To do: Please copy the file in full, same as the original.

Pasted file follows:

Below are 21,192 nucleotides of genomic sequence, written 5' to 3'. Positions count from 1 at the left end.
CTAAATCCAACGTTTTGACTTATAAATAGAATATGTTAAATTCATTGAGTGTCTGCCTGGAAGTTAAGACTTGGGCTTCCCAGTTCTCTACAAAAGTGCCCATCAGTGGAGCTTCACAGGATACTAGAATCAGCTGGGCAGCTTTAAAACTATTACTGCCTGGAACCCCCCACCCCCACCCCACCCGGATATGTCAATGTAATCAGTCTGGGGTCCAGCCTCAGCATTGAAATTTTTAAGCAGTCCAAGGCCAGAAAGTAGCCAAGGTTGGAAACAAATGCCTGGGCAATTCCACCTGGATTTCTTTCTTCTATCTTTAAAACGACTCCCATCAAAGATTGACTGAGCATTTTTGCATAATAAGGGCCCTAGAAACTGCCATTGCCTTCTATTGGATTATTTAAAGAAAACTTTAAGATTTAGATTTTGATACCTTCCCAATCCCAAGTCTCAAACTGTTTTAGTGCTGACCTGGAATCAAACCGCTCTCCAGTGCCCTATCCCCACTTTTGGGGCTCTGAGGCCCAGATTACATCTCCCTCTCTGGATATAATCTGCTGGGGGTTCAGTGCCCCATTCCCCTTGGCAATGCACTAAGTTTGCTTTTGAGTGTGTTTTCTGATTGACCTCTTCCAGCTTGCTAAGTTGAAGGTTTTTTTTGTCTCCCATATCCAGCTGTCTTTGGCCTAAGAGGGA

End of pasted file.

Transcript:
Below are 21,192 nucleotides of genomic sequence, written 5' to 3'. Positions count from 1 at the left end.
CTAAATCCAACGTTTTGACTTATAAATAGAATATGTTAAATTCATTGAGTGTCTGCCTGGAAGTTAAGACTTGGGCTTCCCAGTTCTCTACAAAAGTGCCCATCAGTGGAGCTTCACAGGATACTAGAATCAGCTGGGCAGCTTTAAAACTATTACTGCCTGGAACCCCCCACCCCCACCCCACCCGGATATGTCAATGTAATCAGTCTGGGGTCCAGCCTCAGCATTGAAATTTTTAAGCAGTCCAAGGCCAGAAAGTAGCCAAGGTTGGAAACAAATGCCTGGGCAATTCCACCTGGATTTCTTTCTTCTATCTTTAAAACGACTCCCATCAAAGATTGACTGAGCATTTTTGCATAATAAGGGCCCTAGAAACTGCCATTGCCTTCTATTGGATTATTTAAAGAAAACTTTAAGATTTAGATTTTGATACCTTCCCAATCCCAAGTCTCAAACTGTTTTAGTGCTGACCTGGAATCAAACCGCTCTCCAGTGCCCTATCCCCACTTTTGGGGCTCTGAGGCCCAGATTACATCTCCCTCTCTGGATATAATCTGCTGGGGGTTCAGTGCCCCATTCCCCTTGGCAATGCACTAAGTTTGCTTTTGAGTGTGTTTTCTGATTGACCTCTTCCAGCTTGCTAAGTTGAAGGTTTTTTTTGTCTCCCATATCCAGCTGTCTTTGGCCTAAGAGGGA